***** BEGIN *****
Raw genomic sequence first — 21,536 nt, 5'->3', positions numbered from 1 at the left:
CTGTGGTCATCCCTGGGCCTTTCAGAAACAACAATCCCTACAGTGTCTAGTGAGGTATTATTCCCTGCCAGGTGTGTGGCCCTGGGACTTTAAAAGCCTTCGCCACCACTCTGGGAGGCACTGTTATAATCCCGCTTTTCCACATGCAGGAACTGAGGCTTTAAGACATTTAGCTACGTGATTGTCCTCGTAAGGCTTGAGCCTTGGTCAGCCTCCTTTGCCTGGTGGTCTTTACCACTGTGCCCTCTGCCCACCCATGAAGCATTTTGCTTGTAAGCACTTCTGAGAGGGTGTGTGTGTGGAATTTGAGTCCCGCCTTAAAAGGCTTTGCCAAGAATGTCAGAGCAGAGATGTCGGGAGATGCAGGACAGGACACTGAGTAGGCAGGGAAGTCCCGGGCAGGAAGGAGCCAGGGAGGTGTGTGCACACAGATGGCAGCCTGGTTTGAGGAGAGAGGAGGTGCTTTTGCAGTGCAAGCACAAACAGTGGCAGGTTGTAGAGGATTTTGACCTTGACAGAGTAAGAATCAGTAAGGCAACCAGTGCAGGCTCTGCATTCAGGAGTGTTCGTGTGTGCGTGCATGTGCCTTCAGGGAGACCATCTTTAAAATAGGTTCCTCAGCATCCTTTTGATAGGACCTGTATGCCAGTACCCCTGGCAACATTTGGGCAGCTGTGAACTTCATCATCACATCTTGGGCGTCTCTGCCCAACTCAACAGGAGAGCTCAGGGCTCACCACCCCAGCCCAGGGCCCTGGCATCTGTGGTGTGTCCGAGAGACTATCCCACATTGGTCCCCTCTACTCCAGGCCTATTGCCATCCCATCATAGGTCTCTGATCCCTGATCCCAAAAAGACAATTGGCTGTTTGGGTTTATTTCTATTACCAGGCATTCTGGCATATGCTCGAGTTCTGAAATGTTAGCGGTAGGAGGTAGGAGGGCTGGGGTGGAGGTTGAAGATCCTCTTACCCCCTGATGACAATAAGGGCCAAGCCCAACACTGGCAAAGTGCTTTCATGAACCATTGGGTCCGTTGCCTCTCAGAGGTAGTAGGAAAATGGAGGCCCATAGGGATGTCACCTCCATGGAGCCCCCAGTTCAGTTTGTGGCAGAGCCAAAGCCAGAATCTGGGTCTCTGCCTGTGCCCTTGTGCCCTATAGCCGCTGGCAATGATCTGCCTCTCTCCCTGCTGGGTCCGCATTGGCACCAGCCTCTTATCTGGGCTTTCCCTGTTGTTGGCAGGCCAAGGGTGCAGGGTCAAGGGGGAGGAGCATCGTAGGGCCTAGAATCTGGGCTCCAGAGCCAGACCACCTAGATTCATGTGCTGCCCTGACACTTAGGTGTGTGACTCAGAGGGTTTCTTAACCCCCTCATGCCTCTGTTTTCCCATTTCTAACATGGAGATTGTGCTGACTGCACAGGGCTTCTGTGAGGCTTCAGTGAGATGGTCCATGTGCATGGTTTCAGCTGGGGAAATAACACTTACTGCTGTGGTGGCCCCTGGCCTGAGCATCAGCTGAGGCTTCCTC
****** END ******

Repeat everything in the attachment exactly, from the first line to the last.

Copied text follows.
Raw genomic sequence first — 21,536 nt, 5'->3', positions numbered from 1 at the left:
CTGTGGTCATCCCTGGGCCTTTCAGAAACAACAATCCCTACAGTGTCTAGTGAGGTATTATTCCCTGCCAGGTGTGTGGCCCTGGGACTTTAAAAGCCTTCGCCACCACTCTGGGAGGCACTGTTATAATCCCGCTTTTCCACATGCAGGAACTGAGGCTTTAAGACATTTAGCTACGTGATTGTCCTCGTAAGGCTTGAGCCTTGGTCAGCCTCCTTTGCCTGGTGGTCTTTACCACTGTGCCCTCTGCCCACCCATGAAGCATTTTGCTTGTAAGCACTTCTGAGAGGGTGTGTGTGTGGAATTTGAGTCCCGCCTTAAAAGGCTTTGCCAAGAATGTCAGAGCAGAGATGTCGGGAGATGCAGGACAGGACACTGAGTAGGCAGGGAAGTCCCGGGCAGGAAGGAGCCAGGGAGGTGTGTGCACACAGATGGCAGCCTGGTTTGAGGAGAGAGGAGGTGCTTTTGCAGTGCAAGCACAAACAGTGGCAGGTTGTAGAGGATTTTGACCTTGACAGAGTAAGAATCAGTAAGGCAACCAGTGCAGGCTCTGCATTCAGGAGTGTTCGTGTGTGCGTGCATGTGCCTTCAGGGAGACCATCTTTAAAATAGGTTCCTCAGCATCCTTTTGATAGGACCTGTATGCCAGTACCCCTGGCAACATTTGGGCAGCTGTGAACTTCATCATCACATCTTGGGCGTCTCTGCCCAACTCAACAGGAGAGCTCAGGGCTCACCACCCCAGCCCAGGGCCCTGGCATCTGTGGTGTGTCCGAGAGACTATCCCACATTGGTCCCCTCTACTCCAGGCCTATTGCCATCCCATCATAGGTCTCTGATCCCTGATCCCAAAAAGACAATTGGCTGTTTGGGTTTATTTCTATTACCAGGCATTCTGGCATATGCTCGAGTTCTGAAATGTTAGCGGTAGGAGGTAGGAGGGCTGGGGTGGAGGTTGAAGATCCTCTTACCCCCTGATGACAATAAGGGCCAAGCCCAACACTGGCAAAGTGCTTTCATGAACCATTGGGTCCGTTGCCTCTCAGAGGTAGTAGGAAAATGGAGGCCCATAGGGATGTCACCTCCATGGAGCCCCCAGTTCAGTTTGTGGCAGAGCCAAAGCCAGAATCTGGGTCTCTGCCTGTGCCCTTGTGCCCTATAGCCGCTGGCAATGATCTGCCTCTCTCCCTGCTGGGTCCGCATTGGCACCAGCCTCTTATCTGGGCTTTCCCTGTTGTTGGCAGGCCAAGGGTGCAGGGTCAAGGGGGAGGAGCATCGTAGGGCCTAGAATCTGGGCTCCAGAGCCAGACCACCTAGATTCATGTGCTGCCCTGACACTTAGGTGTGTGACTCAGAGGGTTTCTTAACCCCCTCATGCCTCTGTTTTCCCATTTCTAACATGGAGATTGTGCTGACTGCACAGGGCTTCTGTGAGGCTTCAGTGAGATGGTCCATGTGCATGGTTTCAGCTGGGGAAATAACACTTACTGCTGTGGTGGCCCCTGGCCTGAGCATCAGCTGAGGCTTCCTC